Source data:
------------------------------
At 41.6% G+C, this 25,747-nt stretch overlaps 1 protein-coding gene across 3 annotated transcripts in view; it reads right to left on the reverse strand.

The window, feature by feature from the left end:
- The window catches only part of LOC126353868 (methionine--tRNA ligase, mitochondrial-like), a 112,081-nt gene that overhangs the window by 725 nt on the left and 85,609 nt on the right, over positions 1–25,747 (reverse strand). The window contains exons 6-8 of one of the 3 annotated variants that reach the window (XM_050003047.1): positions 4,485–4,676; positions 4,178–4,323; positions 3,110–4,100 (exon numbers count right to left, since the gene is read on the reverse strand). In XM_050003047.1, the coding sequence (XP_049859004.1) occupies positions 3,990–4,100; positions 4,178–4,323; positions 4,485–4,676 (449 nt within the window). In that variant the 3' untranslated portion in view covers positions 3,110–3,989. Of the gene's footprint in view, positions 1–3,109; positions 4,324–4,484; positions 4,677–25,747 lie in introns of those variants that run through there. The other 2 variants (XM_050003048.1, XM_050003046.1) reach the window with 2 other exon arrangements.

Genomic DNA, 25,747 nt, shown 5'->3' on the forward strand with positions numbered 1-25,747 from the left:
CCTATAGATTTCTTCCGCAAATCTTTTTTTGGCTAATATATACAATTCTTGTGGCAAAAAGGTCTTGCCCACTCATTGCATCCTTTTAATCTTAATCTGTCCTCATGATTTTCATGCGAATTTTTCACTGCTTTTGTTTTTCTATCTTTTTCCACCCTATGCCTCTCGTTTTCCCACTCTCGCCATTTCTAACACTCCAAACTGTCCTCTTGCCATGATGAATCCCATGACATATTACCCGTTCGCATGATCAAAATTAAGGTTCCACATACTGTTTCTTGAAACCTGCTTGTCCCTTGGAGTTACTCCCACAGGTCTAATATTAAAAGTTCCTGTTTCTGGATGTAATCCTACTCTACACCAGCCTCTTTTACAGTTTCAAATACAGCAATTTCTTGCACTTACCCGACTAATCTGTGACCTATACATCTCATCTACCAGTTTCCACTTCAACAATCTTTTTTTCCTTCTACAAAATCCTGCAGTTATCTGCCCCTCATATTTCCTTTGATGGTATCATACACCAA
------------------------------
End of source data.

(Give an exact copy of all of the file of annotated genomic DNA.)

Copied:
At 41.6% G+C, this 25,747-nt stretch overlaps 1 protein-coding gene across 3 annotated transcripts in view; it reads right to left on the reverse strand.

The window, feature by feature from the left end:
- The window catches only part of LOC126353868 (methionine--tRNA ligase, mitochondrial-like), a 112,081-nt gene that overhangs the window by 725 nt on the left and 85,609 nt on the right, over positions 1–25,747 (reverse strand). The window contains exons 6-8 of one of the 3 annotated variants that reach the window (XM_050003047.1): positions 4,485–4,676; positions 4,178–4,323; positions 3,110–4,100 (exon numbers count right to left, since the gene is read on the reverse strand). In XM_050003047.1, the coding sequence (XP_049859004.1) occupies positions 3,990–4,100; positions 4,178–4,323; positions 4,485–4,676 (449 nt within the window). In that variant the 3' untranslated portion in view covers positions 3,110–3,989. Of the gene's footprint in view, positions 1–3,109; positions 4,324–4,484; positions 4,677–25,747 lie in introns of those variants that run through there. The other 2 variants (XM_050003048.1, XM_050003046.1) reach the window with 2 other exon arrangements.

Genomic DNA, 25,747 nt, shown 5'->3' on the forward strand with positions numbered 1-25,747 from the left:
CCTATAGATTTCTTCCGCAAATCTTTTTTTGGCTAATATATACAATTCTTGTGGCAAAAAGGTCTTGCCCACTCATTGCATCCTTTTAATCTTAATCTGTCCTCATGATTTTCATGCGAATTTTTCACTGCTTTTGTTTTTCTATCTTTTTCCACCCTATGCCTCTCGTTTTCCCACTCTCGCCATTTCTAACACTCCAAACTGTCCTCTTGCCATGATGAATCCCATGACATATTACCCGTTCGCATGATCAAAATTAAGGTTCCACATACTGTTTCTTGAAACCTGCTTGTCCCTTGGAGTTACTCCCACAGGTCTAATATTAAAAGTTCCTGTTTCTGGATGTAATCCTACTCTACACCAGCCTCTTTTACAGTTTCAAATACAGCAATTTCTTGCACTTACCCGACTAATCTGTGACCTATACATCTCATCTACCAGTTTCCACTTCAACAATCTTTTTTTCCTTCTACAAAATCCTGCAGTTATCTGCCCCTCATATTTCCTTTGATGGTATCATACACCAA